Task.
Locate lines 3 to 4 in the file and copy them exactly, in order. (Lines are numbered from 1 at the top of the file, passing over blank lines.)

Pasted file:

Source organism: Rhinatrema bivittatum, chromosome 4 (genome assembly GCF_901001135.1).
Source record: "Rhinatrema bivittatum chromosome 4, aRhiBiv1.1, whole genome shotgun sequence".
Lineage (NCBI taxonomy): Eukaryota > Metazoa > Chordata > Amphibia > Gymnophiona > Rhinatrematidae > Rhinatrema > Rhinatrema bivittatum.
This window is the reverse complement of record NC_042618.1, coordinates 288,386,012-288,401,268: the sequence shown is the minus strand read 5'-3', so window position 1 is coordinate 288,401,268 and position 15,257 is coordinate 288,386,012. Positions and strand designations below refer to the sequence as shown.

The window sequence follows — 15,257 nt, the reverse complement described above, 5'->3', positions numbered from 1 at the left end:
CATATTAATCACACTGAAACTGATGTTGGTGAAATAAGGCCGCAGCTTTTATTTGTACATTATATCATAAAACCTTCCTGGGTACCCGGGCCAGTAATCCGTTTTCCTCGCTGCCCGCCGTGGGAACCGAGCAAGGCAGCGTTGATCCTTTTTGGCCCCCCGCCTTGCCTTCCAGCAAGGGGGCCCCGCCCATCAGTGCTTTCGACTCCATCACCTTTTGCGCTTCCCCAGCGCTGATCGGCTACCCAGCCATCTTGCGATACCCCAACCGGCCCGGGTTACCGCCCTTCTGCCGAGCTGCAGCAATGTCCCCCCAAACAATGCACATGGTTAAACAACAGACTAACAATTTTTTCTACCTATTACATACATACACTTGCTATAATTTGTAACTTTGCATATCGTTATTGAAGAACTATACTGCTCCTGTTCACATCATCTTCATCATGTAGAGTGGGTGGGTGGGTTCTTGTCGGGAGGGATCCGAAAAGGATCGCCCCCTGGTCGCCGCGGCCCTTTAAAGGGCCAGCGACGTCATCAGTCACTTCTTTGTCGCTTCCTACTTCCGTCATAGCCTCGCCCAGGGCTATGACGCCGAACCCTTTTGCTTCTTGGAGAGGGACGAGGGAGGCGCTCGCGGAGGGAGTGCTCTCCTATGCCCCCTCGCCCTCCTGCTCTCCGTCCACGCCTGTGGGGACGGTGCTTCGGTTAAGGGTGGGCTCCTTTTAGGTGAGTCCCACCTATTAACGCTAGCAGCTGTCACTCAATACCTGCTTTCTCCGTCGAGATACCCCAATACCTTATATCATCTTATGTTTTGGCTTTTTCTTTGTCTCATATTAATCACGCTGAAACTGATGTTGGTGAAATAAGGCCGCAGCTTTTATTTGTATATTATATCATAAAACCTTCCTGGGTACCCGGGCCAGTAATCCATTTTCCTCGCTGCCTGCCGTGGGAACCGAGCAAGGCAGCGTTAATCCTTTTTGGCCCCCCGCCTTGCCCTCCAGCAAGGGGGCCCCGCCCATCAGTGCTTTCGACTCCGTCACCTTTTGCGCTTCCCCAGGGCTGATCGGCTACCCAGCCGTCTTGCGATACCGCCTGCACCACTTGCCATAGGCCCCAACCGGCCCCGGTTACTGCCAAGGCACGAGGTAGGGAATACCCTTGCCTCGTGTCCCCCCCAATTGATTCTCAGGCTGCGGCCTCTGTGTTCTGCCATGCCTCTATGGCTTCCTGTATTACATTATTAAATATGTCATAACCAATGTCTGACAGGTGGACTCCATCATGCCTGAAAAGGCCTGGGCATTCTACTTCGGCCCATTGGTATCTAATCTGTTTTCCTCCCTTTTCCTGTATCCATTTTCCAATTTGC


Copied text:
Lineage (NCBI taxonomy): Eukaryota > Metazoa > Chordata > Amphibia > Gymnophiona > Rhinatrematidae > Rhinatrema > Rhinatrema bivittatum.
This window is the reverse complement of record NC_042618.1, coordinates 288,386,012-288,401,268: the sequence shown is the minus strand read 5'-3', so window position 1 is coordinate 288,401,268 and position 15,257 is coordinate 288,386,012. Positions and strand designations below refer to the sequence as shown.